Dark Souls II co-director Yui Tanimura discusses development philosophies and game difficulty

Satisfaction and connections make Dark Souls.

Is there any aspect of Dark Souls II in particular that you hope players pick up on and enjoy?

There are a lot of potential answers to that question, but if I were to pick just one, then I’d hope it’s the sense of discovery that’s to be experienced as people enjoy their newfound freedoms in Dark Souls II. That act of discovery is something that we made integral to the gameplay experience. You’ll come upon things whose meaning and significance aren’t made immediately apparent to you at first glance, but as you keep playing, you’ll have revelations about them and get what they’re there for. That’s one of the design tenets we developed the game around.

Do you mean to tell me you deliberately put things into the game that won’t make sense at first?

You got it. But again, we didn’t do that out of malice. That communal aspects of the Souls games where people exchange information with each other is one of the most fun aspects about the series and we wanted to make sure that was still upheld. That sort of information gathering by way of in-game messages that players leave for each other and external resources like forums and wikis has just become a fundamental part of playing these games. We figured that if we could introduce some unknown elements into the mix to keep people busy for a while, that would be one of the ways that the game could remain entertaining.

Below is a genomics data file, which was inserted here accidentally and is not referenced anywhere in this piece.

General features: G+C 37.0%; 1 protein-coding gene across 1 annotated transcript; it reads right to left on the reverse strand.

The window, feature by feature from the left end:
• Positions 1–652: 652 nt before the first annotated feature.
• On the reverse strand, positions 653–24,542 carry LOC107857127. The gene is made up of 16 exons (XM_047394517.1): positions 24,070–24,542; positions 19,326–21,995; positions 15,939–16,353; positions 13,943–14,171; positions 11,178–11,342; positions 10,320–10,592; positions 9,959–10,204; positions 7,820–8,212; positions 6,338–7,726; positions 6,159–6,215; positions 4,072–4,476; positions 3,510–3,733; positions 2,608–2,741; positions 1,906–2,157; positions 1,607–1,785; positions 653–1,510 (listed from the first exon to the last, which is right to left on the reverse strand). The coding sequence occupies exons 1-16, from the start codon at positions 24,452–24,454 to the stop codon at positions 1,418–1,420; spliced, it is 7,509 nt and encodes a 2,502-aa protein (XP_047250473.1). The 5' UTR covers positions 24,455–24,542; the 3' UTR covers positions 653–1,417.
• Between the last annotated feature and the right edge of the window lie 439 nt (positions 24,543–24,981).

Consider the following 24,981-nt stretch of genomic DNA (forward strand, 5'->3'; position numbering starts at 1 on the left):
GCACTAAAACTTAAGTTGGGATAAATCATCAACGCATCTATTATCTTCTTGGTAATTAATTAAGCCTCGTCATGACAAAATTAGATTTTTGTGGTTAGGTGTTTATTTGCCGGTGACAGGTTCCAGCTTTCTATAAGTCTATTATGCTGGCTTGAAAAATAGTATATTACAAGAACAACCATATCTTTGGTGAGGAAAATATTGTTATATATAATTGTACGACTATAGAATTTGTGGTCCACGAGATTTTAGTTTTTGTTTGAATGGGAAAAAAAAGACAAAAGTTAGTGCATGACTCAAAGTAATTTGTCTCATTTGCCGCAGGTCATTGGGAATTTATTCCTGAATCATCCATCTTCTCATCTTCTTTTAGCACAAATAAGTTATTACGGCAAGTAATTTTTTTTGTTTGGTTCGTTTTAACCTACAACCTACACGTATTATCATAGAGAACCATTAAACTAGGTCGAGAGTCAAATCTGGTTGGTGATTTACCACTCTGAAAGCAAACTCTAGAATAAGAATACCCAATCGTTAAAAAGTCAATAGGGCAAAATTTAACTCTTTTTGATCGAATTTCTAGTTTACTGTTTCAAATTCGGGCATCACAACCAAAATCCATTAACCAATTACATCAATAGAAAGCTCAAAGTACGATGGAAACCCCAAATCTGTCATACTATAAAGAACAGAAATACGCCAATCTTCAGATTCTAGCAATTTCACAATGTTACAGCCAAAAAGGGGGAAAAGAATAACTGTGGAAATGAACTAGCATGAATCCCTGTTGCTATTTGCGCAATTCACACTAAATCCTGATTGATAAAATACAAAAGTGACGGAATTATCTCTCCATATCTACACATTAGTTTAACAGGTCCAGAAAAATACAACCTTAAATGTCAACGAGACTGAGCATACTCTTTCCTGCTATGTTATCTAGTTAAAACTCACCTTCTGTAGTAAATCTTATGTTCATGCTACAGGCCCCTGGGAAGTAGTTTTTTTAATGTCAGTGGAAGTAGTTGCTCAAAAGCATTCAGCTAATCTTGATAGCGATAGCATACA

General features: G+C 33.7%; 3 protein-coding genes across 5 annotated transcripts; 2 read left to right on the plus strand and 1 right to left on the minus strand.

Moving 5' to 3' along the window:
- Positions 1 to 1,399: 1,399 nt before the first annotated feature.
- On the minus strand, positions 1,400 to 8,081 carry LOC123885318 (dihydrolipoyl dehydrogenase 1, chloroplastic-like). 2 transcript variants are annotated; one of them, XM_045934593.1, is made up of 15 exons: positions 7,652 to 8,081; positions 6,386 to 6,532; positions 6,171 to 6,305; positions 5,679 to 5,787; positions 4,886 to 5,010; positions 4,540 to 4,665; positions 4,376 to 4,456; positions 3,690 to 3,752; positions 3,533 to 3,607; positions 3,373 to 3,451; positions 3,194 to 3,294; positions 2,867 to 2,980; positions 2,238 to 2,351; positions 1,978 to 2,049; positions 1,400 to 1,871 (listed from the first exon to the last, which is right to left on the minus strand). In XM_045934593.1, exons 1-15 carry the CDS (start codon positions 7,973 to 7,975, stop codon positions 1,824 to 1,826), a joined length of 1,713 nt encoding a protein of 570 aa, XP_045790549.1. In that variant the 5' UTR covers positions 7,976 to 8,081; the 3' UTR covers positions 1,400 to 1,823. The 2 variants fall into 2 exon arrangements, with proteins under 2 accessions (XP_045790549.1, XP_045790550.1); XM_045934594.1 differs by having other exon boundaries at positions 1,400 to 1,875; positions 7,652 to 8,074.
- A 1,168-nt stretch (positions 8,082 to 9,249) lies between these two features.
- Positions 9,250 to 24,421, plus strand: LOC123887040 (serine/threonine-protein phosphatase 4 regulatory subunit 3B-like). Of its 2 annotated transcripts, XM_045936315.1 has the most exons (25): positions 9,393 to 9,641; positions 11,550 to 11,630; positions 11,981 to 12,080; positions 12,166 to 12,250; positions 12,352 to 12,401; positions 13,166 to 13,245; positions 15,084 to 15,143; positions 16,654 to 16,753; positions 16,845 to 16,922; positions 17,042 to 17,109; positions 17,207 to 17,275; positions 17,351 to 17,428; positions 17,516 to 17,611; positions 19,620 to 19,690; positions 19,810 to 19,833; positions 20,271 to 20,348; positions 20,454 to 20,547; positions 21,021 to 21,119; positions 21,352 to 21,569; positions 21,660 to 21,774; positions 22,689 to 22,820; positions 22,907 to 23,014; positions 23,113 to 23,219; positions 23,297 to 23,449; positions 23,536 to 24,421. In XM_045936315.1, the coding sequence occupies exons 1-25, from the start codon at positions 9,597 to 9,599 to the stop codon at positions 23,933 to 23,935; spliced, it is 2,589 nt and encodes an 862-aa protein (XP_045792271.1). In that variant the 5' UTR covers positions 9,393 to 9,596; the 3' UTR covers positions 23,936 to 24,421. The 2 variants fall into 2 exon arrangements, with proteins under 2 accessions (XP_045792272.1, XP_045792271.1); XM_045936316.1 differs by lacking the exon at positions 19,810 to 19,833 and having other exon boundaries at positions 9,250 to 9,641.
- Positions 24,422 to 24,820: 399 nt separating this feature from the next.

Basically you want to ensure that websites with strategy guides and whatnot don’t have all of the answers, that players will still have to go out and make some of those discoveries on their own. I can see that also being a solid way to encourage people to try out different ways to play the game. Not everyone is guaranteed to see the same things as they go along.